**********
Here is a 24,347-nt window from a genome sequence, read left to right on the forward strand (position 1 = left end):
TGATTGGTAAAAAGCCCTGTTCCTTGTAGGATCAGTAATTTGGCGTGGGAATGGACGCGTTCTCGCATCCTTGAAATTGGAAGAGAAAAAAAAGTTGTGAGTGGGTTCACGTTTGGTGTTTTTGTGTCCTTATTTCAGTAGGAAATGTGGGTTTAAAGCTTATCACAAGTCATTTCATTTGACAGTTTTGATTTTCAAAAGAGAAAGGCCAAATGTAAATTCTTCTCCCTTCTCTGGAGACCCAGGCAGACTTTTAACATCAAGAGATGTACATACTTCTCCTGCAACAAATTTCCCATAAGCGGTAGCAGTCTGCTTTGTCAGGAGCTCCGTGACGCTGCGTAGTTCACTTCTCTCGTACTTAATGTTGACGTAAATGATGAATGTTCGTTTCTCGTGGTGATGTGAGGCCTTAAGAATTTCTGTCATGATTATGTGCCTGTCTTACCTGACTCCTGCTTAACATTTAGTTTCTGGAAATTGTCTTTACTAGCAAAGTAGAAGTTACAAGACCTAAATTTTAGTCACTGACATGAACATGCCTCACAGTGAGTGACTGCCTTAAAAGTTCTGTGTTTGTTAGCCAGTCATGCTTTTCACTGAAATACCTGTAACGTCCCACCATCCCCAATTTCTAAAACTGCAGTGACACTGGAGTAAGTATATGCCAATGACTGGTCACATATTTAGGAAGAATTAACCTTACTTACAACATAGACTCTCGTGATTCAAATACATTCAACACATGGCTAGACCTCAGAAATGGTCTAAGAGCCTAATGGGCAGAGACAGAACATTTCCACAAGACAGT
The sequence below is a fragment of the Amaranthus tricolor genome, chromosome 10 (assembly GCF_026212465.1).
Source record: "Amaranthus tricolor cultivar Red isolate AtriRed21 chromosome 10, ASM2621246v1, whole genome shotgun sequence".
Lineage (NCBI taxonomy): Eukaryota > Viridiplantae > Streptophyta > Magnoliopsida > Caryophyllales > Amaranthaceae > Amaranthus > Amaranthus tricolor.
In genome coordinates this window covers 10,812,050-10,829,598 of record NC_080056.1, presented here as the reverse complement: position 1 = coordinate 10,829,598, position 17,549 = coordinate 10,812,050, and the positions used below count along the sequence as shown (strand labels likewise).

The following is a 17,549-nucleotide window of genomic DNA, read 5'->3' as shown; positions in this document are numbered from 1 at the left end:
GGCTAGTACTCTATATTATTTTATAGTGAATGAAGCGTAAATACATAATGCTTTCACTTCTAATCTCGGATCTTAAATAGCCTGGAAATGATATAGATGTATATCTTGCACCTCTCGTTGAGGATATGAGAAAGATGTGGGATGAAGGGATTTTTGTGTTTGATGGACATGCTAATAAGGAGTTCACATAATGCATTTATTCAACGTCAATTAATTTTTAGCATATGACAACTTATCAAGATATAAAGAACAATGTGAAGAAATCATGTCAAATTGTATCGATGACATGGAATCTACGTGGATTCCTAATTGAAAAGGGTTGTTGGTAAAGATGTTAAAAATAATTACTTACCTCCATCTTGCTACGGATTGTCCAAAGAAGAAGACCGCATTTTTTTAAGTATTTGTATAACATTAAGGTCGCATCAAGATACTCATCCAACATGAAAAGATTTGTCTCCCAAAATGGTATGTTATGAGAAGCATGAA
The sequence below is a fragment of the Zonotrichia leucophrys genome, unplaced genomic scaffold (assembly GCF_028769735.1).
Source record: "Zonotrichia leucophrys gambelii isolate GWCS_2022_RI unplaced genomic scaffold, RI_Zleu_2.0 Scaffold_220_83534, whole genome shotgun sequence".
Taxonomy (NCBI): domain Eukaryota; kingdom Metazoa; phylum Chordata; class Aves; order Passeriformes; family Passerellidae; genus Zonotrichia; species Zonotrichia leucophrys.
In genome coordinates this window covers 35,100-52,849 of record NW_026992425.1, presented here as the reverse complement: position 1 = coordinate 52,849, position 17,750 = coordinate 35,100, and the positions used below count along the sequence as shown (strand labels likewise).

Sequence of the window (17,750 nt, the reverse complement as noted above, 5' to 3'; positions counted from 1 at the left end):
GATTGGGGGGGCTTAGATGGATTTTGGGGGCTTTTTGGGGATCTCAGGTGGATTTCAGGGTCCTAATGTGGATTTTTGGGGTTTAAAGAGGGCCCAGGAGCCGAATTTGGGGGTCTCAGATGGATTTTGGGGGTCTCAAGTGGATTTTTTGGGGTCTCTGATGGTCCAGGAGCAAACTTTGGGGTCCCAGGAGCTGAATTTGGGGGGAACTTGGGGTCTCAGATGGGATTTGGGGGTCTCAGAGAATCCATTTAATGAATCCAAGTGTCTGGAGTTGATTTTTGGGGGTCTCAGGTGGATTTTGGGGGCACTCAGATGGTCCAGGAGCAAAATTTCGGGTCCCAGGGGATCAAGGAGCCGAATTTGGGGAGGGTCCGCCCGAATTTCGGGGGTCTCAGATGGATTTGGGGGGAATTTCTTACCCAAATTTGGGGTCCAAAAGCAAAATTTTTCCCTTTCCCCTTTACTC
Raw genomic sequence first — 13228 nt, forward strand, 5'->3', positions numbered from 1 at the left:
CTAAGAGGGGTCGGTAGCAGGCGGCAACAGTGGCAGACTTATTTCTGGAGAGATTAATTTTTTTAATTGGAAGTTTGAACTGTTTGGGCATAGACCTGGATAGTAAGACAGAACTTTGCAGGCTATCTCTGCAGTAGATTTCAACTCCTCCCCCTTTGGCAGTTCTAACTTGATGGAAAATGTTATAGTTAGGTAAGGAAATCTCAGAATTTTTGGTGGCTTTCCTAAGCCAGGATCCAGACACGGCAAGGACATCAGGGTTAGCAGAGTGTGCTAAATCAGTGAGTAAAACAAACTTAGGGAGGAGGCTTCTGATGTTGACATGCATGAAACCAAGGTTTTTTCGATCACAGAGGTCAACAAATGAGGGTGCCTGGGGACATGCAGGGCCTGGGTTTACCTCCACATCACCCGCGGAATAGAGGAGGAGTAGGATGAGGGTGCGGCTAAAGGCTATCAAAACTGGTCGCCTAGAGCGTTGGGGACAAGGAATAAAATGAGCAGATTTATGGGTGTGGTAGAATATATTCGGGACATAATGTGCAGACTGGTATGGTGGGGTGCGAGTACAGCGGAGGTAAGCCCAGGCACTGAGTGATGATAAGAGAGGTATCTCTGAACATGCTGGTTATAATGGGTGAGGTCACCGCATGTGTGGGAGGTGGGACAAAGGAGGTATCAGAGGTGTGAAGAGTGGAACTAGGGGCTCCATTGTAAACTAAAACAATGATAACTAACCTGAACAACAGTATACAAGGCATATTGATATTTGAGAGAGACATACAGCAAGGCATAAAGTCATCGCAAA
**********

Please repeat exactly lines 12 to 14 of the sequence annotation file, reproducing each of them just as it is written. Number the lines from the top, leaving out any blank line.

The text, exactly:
In genome coordinates this window covers 35,100-52,849 of record NW_026992425.1, presented here as the reverse complement: position 1 = coordinate 52,849, position 17,750 = coordinate 35,100, and the positions used below count along the sequence as shown (strand labels likewise).

Sequence of the window (17,750 nt, the reverse complement as noted above, 5' to 3'; positions counted from 1 at the left end):
GATTGGGGGGGCTTAGATGGATTTTGGGGGCTTTTTGGGGATCTCAGGTGGATTTCAGGGTCCTAATGTGGATTTTTGGGGTTTAAAGAGGGCCCAGGAGCCGAATTTGGGGGTCTCAGATGGATTTTGGGGGTCTCAAGTGGATTTTTTGGGGTCTCTGATGGTCCAGGAGCAAACTTTGGGGTCCCAGGAGCTGAATTTGGGGGGAACTTGGGGTCTCAGATGGGATTTGGGGGTCTCAGAGAATCCATTTAATGAATCCAAGTGTCTGGAGTTGATTTTTGGGGGTCTCAGGTGGATTTTGGGGGCACTCAGATGGTCCAGGAGCAAAATTTCGGGTCCCAGGGGATCAAGGAGCCGAATTTGGGGAGGGTCCGCCCGAATTTCGGGGGTCTCAGATGGATTTGGGGGGAATTTCTTACCCAAATTTGGGGTCCAAAAGCAAAATTTTTCCCTTTCCCCTTTACTC